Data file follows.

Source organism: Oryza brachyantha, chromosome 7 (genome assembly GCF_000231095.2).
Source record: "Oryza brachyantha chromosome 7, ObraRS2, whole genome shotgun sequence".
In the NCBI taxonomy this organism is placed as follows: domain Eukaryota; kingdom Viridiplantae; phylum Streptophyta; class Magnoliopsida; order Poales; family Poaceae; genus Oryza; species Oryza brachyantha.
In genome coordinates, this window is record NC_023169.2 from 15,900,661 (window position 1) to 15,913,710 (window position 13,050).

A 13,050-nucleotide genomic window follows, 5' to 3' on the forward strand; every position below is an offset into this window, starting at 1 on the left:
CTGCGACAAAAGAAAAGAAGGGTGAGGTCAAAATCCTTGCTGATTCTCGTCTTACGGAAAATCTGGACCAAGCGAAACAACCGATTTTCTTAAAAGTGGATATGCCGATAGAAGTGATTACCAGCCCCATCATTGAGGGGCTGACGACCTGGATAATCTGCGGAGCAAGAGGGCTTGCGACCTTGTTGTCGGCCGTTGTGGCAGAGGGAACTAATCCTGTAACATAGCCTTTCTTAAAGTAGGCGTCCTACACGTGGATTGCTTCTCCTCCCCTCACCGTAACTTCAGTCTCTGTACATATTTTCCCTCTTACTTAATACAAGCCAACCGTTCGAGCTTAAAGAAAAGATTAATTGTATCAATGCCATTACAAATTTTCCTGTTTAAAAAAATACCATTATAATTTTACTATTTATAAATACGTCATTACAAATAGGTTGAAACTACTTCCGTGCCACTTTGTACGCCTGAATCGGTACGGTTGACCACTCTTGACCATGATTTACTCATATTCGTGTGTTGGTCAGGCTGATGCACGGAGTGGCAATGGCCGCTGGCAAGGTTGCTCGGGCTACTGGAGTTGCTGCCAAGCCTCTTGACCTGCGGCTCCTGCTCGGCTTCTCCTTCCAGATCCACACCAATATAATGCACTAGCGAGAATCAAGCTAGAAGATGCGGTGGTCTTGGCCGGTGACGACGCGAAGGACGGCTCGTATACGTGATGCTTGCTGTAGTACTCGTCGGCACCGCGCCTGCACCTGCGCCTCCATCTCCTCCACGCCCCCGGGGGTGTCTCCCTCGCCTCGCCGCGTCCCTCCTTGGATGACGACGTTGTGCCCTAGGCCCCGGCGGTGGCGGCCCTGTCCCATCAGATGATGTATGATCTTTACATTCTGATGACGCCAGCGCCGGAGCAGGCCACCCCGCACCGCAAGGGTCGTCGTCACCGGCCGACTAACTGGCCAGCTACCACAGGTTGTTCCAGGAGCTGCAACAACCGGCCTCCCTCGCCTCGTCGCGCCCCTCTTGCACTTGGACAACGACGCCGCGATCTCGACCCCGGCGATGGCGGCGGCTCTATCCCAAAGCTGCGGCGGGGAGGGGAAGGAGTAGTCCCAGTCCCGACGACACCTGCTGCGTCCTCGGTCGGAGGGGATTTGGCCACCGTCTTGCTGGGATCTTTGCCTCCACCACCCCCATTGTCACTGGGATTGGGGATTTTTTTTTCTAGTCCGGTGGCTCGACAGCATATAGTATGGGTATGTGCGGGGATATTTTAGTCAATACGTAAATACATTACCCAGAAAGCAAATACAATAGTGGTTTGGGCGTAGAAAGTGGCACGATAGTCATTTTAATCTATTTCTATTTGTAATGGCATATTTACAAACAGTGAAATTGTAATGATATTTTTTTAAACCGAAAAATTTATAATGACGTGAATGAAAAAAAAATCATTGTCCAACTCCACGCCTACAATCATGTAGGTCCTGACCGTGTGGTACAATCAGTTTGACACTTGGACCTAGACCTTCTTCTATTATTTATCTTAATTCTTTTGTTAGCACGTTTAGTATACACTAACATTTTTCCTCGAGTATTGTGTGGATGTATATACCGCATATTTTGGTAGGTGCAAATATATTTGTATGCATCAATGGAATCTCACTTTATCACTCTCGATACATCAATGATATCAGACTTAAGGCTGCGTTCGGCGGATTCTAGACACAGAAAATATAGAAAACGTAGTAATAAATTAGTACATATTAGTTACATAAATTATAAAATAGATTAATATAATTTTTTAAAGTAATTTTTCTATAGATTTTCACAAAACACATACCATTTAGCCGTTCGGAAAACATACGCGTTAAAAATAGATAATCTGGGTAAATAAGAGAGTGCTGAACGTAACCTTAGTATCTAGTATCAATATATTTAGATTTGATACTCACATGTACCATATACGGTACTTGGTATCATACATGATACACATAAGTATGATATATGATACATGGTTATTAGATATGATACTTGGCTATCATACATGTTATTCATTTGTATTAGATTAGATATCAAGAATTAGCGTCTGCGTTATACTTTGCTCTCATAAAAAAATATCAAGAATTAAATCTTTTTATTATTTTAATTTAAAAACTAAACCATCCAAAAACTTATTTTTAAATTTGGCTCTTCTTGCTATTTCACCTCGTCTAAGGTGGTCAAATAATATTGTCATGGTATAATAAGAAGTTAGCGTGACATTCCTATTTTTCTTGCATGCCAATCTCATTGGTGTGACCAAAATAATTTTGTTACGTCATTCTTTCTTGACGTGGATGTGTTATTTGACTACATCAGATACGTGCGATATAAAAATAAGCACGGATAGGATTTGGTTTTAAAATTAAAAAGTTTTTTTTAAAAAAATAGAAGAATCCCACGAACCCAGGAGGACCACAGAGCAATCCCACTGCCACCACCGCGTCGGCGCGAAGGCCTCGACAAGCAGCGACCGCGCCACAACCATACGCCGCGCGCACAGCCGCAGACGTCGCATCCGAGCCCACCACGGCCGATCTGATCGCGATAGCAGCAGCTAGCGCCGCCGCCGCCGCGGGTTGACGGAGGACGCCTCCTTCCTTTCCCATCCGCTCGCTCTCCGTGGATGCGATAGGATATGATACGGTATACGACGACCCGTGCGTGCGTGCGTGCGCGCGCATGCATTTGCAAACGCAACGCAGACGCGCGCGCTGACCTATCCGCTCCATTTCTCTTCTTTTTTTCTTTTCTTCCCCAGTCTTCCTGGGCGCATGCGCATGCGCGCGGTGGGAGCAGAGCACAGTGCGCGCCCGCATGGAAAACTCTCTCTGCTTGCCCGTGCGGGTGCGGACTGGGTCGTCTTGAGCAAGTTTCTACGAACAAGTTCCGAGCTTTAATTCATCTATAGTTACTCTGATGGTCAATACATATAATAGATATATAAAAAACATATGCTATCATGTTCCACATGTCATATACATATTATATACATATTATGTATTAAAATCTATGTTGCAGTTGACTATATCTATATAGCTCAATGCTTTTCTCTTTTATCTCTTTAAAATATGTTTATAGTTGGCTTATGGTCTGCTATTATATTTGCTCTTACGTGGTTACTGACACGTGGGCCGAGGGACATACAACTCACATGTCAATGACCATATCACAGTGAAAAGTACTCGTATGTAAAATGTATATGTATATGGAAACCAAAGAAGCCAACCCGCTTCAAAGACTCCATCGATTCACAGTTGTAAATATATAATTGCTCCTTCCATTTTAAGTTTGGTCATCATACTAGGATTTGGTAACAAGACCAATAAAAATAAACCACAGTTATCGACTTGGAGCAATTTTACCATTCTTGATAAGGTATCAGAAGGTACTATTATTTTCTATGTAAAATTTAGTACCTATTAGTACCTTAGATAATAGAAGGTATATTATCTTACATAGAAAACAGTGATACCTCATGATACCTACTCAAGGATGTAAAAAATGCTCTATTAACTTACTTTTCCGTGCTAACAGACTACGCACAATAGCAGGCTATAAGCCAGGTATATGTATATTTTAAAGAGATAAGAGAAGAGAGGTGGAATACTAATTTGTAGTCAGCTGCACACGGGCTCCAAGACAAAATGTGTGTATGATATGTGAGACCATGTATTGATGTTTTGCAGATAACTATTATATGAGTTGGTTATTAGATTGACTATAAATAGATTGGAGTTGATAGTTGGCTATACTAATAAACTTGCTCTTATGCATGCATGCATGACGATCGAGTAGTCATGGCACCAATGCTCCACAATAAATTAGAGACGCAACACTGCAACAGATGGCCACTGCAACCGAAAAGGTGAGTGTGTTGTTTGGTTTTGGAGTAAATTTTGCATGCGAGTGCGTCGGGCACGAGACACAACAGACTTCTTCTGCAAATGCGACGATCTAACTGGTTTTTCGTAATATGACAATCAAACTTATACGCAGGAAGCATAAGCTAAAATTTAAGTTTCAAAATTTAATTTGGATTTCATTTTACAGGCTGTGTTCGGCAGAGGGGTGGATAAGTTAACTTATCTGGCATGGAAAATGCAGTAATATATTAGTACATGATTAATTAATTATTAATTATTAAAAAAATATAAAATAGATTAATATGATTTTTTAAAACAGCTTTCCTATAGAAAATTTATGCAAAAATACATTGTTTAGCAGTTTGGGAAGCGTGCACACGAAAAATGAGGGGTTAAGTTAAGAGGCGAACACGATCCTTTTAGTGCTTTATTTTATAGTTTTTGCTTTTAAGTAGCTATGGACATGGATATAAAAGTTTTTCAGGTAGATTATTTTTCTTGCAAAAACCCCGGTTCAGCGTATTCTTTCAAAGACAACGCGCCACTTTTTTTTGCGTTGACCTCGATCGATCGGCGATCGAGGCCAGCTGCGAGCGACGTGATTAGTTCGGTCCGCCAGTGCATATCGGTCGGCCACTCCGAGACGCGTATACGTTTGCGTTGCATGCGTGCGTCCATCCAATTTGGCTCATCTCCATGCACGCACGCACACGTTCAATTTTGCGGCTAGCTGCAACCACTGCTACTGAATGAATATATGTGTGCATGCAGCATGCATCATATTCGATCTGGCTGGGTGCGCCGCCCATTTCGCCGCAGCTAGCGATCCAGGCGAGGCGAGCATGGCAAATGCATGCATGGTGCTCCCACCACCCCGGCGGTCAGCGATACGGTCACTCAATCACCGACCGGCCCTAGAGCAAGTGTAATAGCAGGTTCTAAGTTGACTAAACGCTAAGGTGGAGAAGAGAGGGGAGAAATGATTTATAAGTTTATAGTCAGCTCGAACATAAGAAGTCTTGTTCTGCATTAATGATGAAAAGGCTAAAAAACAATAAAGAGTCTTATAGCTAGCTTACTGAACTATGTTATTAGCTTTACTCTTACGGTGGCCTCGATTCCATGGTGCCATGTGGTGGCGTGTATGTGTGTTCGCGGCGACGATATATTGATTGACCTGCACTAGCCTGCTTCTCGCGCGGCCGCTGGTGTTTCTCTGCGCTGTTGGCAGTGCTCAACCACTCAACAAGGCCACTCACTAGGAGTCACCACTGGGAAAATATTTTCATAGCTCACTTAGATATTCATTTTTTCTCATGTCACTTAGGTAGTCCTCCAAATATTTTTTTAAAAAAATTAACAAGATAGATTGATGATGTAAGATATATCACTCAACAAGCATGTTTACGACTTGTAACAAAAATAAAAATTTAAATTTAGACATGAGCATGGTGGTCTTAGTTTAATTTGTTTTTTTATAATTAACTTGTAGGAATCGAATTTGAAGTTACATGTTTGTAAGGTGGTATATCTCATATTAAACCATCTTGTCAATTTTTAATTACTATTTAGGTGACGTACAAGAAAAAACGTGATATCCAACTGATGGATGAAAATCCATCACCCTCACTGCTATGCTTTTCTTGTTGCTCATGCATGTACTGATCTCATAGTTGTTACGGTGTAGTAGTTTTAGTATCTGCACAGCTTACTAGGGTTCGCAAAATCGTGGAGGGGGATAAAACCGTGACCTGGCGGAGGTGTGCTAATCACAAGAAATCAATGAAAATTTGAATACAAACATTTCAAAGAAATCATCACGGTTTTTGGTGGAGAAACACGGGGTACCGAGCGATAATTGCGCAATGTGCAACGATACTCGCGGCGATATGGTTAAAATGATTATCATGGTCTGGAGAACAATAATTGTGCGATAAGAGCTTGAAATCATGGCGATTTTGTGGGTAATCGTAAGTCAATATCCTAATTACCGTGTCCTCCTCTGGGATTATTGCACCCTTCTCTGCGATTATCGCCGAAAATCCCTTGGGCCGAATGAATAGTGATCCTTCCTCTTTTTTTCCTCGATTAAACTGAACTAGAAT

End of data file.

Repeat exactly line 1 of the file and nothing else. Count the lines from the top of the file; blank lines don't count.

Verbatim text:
Source organism: Oryza brachyantha, chromosome 7 (genome assembly GCF_000231095.2).